DEIRDRE COX BAKER
DES MOINES, Iowa (AP) — After a family member dies in the state of Iowa, survivors may hear some unexpected questions when they go to the funeral home to make arrangements: Did he smoke? Where was she employed? How much education did he have?
Those questions and others are part of the information included on new death certificates now being used throughout Iowa. State officials say the form brings Iowa in line with other vital records jurisdictions in the United States. But it's been a bumpy road since the Jan. 1 introduction of the new form.
Certified death certificates are issued after each death and are handled by funeral home employees, the doctors who actually certify a death and the Scott County Recorder's office, which registers the document and forwards the original to the Iowa Bureau of Vital Statistics in Des Moines.
A death certificate is a permanent legal record, admissible in a court process. As such, it must be as complete, accurate and error-free as humanly possible, officials say.
Iowa has registered death certificates since 1880, and the form is revised about every 10 years, said Jill France, the chief of the Bureau of Health Statistics. The state program links to the National Center for Health Statistics in Atlanta.
The previous death certificate form revision was implemented in 1989. The plan for the changes first arrived in 2003 and is being used across Iowa. The eight-year delay came about because Iowa also started with a change in birth certificates and implemented an electronic system for those forms.
The revised death certificate still is being registered on paper, and it is not known when the switch to an electronic version will come.
"I'm pleased we are taking these steps one at a time," said Vicki Adlfinger, secretary at Weerts Funeral Home in Davenport. The new form is demanding enough, she explained, so it is nice to have time to get the details "down pat."
There are questions on the back of the certified form that ask about the deceased's race, educational background and career. That data will be kept confidential, said Victoria Hutton, a field representative for the Iowa Bureau of Health Statistics, which is a division of the state Department of Public Health.
Data from the death certificate helps officials define mortality patterns among different races and leading causes of death, she said. That, in turn, helps inform which health programs are needed.
For example, a study of the state's death certificates in 2010 showed that most Iowans die from cancer as opposed to heart disease or stroke, health officials announced last year in the "Cancer in Iowa" report.
Physicians and medical examiners are required by Iowa law to certify a death, and other medical professionals may legally pronounce a person dead. The "pronouncers" include registered nurses and physician's assistants. Both the doctor and the pronouncer must now include their professional license number on the death certificate.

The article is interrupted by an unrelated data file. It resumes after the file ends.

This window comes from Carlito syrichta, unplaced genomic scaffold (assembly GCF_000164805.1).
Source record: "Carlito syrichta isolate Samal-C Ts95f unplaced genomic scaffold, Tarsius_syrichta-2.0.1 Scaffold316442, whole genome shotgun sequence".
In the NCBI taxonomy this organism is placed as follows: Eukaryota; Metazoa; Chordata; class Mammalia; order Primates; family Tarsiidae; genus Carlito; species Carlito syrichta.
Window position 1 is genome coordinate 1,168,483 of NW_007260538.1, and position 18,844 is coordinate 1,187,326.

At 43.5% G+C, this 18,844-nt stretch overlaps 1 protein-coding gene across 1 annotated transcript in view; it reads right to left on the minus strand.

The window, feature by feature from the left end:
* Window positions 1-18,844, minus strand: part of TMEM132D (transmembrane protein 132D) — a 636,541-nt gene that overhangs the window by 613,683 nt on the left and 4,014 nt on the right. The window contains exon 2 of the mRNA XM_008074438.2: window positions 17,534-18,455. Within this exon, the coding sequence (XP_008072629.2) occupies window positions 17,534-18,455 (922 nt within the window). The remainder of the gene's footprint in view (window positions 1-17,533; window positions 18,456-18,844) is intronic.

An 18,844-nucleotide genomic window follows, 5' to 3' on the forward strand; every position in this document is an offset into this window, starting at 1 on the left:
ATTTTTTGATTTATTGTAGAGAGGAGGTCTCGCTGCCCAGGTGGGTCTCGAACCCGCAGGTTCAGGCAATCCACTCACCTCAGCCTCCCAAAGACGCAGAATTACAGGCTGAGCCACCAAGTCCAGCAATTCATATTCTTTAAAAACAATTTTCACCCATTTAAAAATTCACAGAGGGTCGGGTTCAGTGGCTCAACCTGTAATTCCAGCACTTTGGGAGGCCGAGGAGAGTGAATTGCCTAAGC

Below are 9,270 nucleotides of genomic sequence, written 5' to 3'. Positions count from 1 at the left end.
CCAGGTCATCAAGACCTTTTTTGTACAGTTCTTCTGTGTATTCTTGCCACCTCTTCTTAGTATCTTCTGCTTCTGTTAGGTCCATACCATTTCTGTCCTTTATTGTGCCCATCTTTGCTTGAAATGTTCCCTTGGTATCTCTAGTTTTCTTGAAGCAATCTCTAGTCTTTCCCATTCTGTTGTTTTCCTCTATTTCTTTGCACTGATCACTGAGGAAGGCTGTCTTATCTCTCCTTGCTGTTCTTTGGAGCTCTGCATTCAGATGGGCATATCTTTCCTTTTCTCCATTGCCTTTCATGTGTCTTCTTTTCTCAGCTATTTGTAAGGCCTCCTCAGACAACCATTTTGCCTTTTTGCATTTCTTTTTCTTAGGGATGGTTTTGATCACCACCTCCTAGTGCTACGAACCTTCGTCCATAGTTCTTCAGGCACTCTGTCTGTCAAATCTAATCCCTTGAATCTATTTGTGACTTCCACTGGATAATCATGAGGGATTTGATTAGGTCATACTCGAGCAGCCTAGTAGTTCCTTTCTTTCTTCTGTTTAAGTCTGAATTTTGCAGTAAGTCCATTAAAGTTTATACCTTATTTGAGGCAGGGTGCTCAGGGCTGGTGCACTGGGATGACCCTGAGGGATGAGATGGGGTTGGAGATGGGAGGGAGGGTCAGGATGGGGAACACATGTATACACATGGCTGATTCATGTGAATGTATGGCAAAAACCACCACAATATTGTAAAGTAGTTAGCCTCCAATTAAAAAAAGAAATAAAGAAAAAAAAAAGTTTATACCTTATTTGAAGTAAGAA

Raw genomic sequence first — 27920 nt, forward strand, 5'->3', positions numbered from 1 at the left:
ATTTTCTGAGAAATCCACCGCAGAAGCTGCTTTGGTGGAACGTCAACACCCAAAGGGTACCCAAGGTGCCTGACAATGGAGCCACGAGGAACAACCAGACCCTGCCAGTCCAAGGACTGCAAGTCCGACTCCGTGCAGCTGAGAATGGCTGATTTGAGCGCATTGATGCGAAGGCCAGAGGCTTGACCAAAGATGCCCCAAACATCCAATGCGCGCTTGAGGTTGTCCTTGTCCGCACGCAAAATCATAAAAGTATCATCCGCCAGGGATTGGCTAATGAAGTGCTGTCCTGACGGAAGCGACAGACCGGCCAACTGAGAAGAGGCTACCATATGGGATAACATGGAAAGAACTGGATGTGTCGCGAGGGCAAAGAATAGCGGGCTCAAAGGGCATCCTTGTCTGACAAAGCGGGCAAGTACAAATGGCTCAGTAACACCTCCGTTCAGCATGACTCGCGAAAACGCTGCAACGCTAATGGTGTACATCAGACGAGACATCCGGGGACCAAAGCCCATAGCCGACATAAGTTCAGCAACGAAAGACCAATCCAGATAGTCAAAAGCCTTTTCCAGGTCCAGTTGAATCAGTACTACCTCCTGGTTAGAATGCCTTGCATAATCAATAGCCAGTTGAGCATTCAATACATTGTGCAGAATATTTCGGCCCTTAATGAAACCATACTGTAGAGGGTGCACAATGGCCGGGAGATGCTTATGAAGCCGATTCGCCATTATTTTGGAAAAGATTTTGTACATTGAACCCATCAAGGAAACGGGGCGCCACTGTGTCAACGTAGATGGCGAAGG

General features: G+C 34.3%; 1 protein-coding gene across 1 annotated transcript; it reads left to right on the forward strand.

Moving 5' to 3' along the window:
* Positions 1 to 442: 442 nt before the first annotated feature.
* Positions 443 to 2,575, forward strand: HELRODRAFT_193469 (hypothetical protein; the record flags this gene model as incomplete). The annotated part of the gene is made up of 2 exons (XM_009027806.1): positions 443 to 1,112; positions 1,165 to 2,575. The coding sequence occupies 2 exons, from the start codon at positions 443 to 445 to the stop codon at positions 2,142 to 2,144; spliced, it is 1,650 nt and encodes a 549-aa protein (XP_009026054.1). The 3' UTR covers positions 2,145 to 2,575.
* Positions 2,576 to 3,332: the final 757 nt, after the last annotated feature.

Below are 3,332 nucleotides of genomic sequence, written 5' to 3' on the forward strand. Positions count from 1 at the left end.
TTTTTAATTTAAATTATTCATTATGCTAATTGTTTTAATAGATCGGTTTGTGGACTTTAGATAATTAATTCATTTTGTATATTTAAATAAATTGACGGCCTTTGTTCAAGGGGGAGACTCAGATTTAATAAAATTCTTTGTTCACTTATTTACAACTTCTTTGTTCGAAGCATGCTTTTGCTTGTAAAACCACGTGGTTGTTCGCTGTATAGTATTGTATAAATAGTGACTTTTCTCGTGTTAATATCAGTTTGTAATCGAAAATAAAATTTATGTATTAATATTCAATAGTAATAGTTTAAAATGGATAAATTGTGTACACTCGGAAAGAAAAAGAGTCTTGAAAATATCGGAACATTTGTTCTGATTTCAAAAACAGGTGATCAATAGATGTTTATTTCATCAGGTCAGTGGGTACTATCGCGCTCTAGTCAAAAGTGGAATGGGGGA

What trips up most people who complete the form are the national standards that require abbreviations to be avoided. Abbreviations often introduce errors in the reported data, France explained, such as a typographical error in a two-letter abbreviation for a state. That can significantly change the data being reported or lead a family historian in the wrong direction when conducting research, she added.
The death certificate is a legal record used by the family as well as by a variety of medical and health-related research efforts. It can be introduced in court as evidence in legal cases, thus the data must be clearly stated so there are no questions about it, said Polly Carver-Kimm, the public information officer for the state Department of Public Health.
The new form presents a learning curve for funeral home personnel, who are responsible for gathering much of the information. "We are all very patient with each other," Adlfinger said.
"There is an adjustment period," agreed Nick Haut from Halligan-McCabe-DeVries Funeral Home in Davenport. Some of the confusion has been on the doctors' part, and that's because physicians may be unfamiliar with the required changes.
Funeral homes used to mail the forms to physician's offices to have them fill in the information they are responsible for. But now the forms are delivered in person, at least in some cases. It is easier to verbally explain to the doctors and their staff members about abbreviations and other new points, Haut said.
"We are trying to do the best we can," he said, noting that the process takes longer for families.
Adlfinger agrees. "After a death, everything has to happen yesterday for a family. They can't move forward without a death certificate, and it can be hard to explain these types of holdups," she said.
Most people understand when they are told about the new form, Haut said. "Really, the hardest part comes between us and the doctors, and it concerns the abbreviations."
Information from: Quad-City Times, http://www.qctimes.comTags: